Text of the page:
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Kosovo's ban on products from Serbia and Bosnia and Herzegovina could mean new trade opportunities for Croatia.
Cereals, paper, sugar, fertilizers and plastic are just some of the products needed in Kosovo that Croatia could supply.
Kosovo recently established reciprocity measures with Serbia and Bosnia and Herzegovina, neither of which recognizes Kosovo customs stamps.
As of July 19, Kosovo no longer recognizes customs and tax stamps from Serbia, and has banned the import of goods containing Serbian stamps. In the case of Bosnia and Herzegovina, Kosovo no longer recognizes customs stamps, and has introduced a new tax of 10 per cent on all goods bearing those stamps.
Kosovo's ambassador to Croatia, Valter Sadiku, said the measures were taken after three years of failed talks with Serbia.
"Since Kosovo’s independence, Kosovan producers have not had the opportunity to export their products to those two markets," he explained. "They did not even have the right to transport goods through them, which is a violation of the CEFTA agreement and principles of free trade."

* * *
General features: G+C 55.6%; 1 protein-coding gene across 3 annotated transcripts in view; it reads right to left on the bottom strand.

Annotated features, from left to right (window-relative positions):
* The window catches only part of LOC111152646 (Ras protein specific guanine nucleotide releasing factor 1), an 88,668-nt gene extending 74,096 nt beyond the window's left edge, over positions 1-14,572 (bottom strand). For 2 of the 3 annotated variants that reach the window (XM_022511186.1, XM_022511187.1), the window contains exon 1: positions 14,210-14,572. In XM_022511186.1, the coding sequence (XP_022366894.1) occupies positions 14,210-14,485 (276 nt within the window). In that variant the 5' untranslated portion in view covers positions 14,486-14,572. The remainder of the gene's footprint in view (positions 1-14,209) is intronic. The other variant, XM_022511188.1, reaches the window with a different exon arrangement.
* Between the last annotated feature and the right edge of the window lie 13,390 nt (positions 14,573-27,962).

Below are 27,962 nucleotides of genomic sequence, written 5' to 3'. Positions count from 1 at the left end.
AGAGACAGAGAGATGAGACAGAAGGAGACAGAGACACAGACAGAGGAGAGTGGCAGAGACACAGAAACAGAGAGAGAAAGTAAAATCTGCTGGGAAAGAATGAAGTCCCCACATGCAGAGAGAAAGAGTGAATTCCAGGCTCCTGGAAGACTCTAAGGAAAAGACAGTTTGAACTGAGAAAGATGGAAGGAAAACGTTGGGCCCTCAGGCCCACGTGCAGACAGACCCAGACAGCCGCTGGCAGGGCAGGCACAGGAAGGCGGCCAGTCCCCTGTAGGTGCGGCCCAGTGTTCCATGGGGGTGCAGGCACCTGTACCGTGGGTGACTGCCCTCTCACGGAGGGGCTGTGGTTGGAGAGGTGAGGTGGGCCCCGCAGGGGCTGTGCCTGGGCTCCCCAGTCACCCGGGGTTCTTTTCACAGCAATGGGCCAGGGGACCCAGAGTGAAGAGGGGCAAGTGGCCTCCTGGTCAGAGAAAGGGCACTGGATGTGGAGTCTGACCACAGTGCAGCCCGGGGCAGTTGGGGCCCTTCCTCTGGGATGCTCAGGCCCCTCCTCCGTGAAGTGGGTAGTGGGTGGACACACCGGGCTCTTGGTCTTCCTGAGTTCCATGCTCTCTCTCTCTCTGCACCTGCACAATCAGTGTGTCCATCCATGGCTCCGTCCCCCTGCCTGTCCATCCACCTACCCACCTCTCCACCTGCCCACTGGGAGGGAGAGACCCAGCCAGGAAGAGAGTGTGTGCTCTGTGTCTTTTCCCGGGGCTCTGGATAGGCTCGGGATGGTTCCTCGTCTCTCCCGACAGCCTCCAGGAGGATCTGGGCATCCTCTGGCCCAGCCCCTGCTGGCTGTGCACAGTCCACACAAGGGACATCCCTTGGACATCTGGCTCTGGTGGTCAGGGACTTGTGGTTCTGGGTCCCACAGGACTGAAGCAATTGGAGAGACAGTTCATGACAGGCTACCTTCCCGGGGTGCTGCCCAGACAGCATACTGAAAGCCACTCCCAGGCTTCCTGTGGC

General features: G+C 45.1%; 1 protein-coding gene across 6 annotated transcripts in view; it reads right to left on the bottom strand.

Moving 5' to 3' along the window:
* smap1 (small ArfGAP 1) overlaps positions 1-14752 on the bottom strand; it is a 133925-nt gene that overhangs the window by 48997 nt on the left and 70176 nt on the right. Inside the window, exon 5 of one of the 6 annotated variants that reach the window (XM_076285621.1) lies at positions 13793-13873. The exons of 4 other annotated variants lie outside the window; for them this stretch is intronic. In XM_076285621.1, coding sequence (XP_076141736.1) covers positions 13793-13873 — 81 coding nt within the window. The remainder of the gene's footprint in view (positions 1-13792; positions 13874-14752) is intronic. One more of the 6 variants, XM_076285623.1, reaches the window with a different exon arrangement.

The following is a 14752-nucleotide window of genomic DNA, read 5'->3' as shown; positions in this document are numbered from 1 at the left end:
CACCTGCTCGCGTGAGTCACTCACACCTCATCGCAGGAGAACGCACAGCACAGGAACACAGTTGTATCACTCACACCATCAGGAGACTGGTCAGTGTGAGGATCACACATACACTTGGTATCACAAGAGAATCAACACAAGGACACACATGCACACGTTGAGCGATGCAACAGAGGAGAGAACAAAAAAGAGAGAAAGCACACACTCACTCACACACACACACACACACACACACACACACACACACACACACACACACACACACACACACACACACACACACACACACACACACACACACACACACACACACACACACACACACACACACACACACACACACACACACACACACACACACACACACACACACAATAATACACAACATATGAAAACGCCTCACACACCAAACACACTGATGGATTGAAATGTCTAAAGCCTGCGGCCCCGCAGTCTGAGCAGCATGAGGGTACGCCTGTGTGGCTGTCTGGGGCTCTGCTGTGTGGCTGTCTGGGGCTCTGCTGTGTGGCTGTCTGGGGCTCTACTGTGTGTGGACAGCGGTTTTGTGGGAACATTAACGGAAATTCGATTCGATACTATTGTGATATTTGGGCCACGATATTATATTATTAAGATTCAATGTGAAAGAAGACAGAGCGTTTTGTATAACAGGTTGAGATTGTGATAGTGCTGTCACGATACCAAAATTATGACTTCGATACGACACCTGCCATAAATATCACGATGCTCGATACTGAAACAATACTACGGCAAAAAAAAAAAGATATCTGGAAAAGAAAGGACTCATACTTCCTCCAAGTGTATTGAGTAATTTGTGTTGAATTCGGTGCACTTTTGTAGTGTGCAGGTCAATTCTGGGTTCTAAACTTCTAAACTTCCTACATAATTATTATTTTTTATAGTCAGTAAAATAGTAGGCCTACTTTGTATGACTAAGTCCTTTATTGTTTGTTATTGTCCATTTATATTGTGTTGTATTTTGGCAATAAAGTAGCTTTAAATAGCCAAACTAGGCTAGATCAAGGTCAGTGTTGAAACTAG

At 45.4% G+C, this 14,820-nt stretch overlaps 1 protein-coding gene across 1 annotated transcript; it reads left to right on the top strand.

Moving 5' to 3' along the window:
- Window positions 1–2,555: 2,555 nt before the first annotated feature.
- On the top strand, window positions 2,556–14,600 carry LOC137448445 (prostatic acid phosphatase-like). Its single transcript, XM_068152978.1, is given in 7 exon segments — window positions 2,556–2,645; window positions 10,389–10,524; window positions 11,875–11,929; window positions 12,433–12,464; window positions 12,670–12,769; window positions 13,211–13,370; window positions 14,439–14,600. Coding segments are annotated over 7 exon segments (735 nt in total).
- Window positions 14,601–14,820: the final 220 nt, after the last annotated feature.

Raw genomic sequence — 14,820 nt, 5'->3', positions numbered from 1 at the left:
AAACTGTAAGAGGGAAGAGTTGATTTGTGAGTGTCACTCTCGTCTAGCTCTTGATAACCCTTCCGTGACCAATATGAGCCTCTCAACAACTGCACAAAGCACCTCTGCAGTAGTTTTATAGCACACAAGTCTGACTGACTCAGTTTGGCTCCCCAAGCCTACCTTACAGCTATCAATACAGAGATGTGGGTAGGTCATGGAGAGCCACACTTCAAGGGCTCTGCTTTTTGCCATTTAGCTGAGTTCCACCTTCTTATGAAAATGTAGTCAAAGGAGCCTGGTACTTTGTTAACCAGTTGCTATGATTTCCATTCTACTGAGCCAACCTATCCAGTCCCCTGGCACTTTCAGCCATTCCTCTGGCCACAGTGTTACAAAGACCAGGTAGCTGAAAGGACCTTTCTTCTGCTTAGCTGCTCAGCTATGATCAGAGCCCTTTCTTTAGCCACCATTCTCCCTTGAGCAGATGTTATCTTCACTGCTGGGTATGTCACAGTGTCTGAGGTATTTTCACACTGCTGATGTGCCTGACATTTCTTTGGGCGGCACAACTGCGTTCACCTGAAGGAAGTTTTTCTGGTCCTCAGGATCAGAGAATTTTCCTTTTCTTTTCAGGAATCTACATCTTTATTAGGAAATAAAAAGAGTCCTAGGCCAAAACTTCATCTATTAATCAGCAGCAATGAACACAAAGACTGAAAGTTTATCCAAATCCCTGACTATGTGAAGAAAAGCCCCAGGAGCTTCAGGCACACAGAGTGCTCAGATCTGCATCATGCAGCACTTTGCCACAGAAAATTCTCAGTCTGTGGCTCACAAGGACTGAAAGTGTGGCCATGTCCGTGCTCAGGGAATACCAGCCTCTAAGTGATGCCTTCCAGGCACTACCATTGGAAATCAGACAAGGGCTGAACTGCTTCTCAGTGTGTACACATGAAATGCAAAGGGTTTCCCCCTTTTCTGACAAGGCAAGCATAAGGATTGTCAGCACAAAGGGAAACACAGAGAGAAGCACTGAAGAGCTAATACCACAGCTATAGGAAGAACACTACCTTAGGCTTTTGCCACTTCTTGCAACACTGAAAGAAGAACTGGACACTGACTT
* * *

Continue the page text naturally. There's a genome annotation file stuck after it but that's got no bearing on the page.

Sadiku invited Croatian companies to make a more aggressive approach to the Kosovo market.
But some business people believe that the trade embargoes are only temporary, and will not make much difference for Croatian exporters in the long term.
"Very soon after the war between Serbia and Kosovo, Serbian products returned to the market, and today’s situation is far from war," said Ivan Miloloza, the owner of Munja, a company that sells car batteries in Kosovo. "A short suspension will not mean that consumers will turn to other products, though perhaps some firms could use this pause."
There are currently 120 Croatian firms doing business in Kosovo, according to the daily Vecernji List.
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